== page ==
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Breadfruit Nutrition facts and Health benefits

Selection and storage

Breadfruit season coincides with other tropical abundances like durian, mango, jackfruit, etc., from May until September. Some of its varieties can be available year-round. In general, fruits that are mature but just short of ripeness, are gathered by hand-picking from the tree.

In the local markets, breadfruit is available in different sizes, shapes, and colors. You may come across seedless or seed varieties in the markets.

Mature but unripe fruit is rather preferred as a vegetable and used in curry/stews/dumpling recipes. The fruit continues to ripen even after picking it up from the tree. Its bright green color gradually turns to light brown as it ripens. Ripen fruits impart a fragrant-rich reminiscence of freshly baked sourdough bread smell and have a sour-sweet, custard apple-like taste. As the fruit ripens its starch turns to sugar, giving a pleasant and intensified fruity smell.

At home, place it in a cool, well-ventilated place. If not used immediately, it will ripen in the next 2-3 days as in jackfruit. The fruit is said to ripen when it yields to gentle thumb pressure.

Ripe fruit should be eaten soon, or else it deteriorates rather quickly. Inhabitants of the Pacific Islands have mastered some unique, ancient techniques to preserve it for off-season uses. The fruit is sun-dried and milled, or fermented in underground ovens. It cannot be stored in the refrigerator since it sustains chilling injury when stored below 12 degrees F.

Preparation and serving method

Breadfruit is used along with other tropical staples like plantain, banana, yam, potato, and rice in the Pacific region as a major starch source. The fruit can be used at different stages of maturity; at its bud stage, immature, mature but firm, and when fully ripe. Breadfruit seeds, rich in protein, can be eaten roasted or boiled like nuts/lentils. Raw, uncooked seeds should not be eaten as they are bitter in taste and may choke.

To prepare, place the fruit on a clean surface and peel its outer skin using a paring knife. Cut the flesh as you do in case of any big-size vegetables and fruits such as pumpkin, butternut squash, muskmelons, etc., into cubes, chunks, slices, or small pieces. In general, cut into quarters, trim away its fiber-rich central core, and discard. In some parts, the whole fruit is roasted intact, which is then peeled and either eaten with seasoning or added to recipes. The ripe fruit is used in a similar way like durian or jackfruit.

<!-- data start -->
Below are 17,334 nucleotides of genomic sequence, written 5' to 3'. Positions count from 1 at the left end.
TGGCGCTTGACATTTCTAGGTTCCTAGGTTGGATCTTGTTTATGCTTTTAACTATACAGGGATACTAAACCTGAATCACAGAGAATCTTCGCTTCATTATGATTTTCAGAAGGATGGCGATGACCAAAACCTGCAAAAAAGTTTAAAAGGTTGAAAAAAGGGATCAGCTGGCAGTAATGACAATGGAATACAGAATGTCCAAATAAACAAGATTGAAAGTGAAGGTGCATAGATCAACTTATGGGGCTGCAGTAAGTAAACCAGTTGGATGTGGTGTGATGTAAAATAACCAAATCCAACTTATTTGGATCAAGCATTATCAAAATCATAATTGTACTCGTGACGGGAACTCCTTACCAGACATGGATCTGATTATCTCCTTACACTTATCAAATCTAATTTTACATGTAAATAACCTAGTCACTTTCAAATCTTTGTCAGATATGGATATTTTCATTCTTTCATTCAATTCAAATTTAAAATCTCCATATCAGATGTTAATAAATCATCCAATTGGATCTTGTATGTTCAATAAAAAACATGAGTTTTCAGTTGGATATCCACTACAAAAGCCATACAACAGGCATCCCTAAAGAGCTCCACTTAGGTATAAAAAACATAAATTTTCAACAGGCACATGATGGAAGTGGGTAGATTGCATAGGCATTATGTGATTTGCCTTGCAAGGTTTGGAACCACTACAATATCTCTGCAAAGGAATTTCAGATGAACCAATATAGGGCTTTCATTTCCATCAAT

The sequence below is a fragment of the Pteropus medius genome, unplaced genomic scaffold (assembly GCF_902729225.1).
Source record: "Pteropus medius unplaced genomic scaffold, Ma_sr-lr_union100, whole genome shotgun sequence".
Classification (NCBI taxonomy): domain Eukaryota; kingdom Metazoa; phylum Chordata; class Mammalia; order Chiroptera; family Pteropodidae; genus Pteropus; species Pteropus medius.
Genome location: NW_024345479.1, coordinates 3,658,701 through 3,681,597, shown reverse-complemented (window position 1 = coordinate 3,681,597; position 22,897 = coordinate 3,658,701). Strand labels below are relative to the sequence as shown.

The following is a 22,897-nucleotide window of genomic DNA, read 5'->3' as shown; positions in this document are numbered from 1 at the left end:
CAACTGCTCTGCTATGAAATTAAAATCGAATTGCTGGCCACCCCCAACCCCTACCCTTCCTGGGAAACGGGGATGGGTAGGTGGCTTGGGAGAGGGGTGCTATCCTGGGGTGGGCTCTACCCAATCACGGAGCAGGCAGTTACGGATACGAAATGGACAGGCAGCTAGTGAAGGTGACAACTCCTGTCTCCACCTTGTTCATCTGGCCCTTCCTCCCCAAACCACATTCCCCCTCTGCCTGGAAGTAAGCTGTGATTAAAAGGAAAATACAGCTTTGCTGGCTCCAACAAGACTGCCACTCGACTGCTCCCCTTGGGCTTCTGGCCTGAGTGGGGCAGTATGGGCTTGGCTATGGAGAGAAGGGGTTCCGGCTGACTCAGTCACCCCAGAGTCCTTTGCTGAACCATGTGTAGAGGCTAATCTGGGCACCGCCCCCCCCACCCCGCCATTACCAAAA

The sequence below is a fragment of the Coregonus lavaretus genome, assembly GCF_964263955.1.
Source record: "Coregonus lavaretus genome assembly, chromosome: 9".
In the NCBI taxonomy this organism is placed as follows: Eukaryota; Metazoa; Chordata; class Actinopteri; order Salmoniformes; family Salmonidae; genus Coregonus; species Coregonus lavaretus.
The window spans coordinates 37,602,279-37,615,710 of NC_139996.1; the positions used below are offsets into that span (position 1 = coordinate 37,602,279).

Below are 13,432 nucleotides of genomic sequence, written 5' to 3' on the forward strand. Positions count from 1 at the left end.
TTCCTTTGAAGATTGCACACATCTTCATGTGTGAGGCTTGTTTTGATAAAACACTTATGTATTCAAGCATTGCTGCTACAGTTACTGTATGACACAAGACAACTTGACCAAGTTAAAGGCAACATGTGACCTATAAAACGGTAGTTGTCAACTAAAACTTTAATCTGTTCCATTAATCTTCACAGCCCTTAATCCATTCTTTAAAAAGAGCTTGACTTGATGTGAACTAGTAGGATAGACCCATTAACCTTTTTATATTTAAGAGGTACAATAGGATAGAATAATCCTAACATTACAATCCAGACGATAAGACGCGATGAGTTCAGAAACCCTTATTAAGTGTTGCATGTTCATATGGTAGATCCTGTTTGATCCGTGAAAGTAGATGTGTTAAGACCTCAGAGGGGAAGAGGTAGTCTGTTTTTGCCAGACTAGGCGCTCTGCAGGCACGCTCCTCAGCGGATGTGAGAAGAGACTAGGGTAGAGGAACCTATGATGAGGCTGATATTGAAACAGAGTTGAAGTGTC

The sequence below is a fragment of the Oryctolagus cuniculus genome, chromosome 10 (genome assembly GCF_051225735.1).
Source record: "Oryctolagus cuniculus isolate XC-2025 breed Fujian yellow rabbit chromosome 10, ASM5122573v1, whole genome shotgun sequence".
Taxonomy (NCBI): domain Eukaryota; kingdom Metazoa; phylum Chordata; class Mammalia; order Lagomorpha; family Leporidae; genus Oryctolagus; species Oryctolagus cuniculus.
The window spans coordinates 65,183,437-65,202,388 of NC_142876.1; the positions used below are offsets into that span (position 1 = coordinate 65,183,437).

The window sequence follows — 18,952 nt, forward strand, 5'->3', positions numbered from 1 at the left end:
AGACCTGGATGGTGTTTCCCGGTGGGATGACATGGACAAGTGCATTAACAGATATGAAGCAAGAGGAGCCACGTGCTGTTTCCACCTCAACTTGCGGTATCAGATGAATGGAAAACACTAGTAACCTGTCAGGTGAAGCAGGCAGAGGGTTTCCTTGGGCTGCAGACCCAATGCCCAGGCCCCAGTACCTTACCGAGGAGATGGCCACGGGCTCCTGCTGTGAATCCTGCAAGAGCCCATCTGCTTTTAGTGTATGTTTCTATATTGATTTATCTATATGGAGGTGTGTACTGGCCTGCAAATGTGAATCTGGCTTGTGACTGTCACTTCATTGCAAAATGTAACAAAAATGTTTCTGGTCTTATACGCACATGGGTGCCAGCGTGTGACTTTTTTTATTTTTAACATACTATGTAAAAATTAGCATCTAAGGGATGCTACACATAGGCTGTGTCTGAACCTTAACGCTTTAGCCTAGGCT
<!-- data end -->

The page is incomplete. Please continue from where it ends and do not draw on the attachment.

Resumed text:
Here are some serving tips:

  • Raw breadfruit cubes may be added to stews, soups, curry, baking, and stir-fries much like potatoes.

  • Its slices are fried and eaten like plantain chips. Thin slices can be made into chips.

  • The fruit is popular as rimas in the Philippines where its slices are candied and enjoyed!

  • Fresh ripe fruit is eaten much like dessert. It can be added to make sweet bread, muffins, cakes, puddings, etc.

  • In the seed variety of breadfruit, its seeds are gathered, sun-dried, and used much like other nuts and kernels.

Safety profile

Allergy or intolerance to breadfruit is rare. However, unripe, raw green-stage fruit should be used only after cooking since its flesh may choke the respiratory tract. Once ripened, however, the fruit can be eaten as it is. (Medical disclaimer).

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Further resources:

  1. USDA National Nutrient

  2. A Review on Artocarpus altilis-pdf

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